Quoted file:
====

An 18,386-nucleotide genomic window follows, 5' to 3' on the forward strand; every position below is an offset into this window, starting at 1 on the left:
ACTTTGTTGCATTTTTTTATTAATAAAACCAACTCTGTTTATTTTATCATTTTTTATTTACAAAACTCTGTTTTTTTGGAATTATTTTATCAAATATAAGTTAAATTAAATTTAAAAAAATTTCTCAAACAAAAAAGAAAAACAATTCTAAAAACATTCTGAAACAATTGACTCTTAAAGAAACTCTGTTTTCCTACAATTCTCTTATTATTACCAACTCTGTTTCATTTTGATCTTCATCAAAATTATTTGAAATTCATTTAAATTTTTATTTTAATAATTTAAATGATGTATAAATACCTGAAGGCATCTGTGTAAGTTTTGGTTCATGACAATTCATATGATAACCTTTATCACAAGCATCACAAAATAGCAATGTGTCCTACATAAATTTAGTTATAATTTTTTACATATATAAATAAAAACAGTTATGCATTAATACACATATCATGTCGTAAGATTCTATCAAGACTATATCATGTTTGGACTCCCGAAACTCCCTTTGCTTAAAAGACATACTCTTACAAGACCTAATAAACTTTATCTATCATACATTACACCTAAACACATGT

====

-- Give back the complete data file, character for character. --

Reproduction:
An 18,386-nucleotide genomic window follows, 5' to 3' on the forward strand; every position below is an offset into this window, starting at 1 on the left:
ACTTTGTTGCATTTTTTTATTAATAAAACCAACTCTGTTTATTTTATCATTTTTTATTTACAAAACTCTGTTTTTTTGGAATTATTTTATCAAATATAAGTTAAATTAAATTTAAAAAAATTTCTCAAACAAAAAAGAAAAACAATTCTAAAAACATTCTGAAACAATTGACTCTTAAAGAAACTCTGTTTTCCTACAATTCTCTTATTATTACCAACTCTGTTTCATTTTGATCTTCATCAAAATTATTTGAAATTCATTTAAATTTTTATTTTAATAATTTAAATGATGTATAAATACCTGAAGGCATCTGTGTAAGTTTTGGTTCATGACAATTCATATGATAACCTTTATCACAAGCATCACAAAATAGCAATGTGTCCTACATAAATTTAGTTATAATTTTTTACATATATAAATAAAAACAGTTATGCATTAATACACATATCATGTCGTAAGATTCTATCAAGACTATATCATGTTTGGACTCCCGAAACTCCCTTTGCTTAAAAGACATACTCTTACAAGACCTAATAAACTTTATCTATCATACATTACACCTAAACACATGT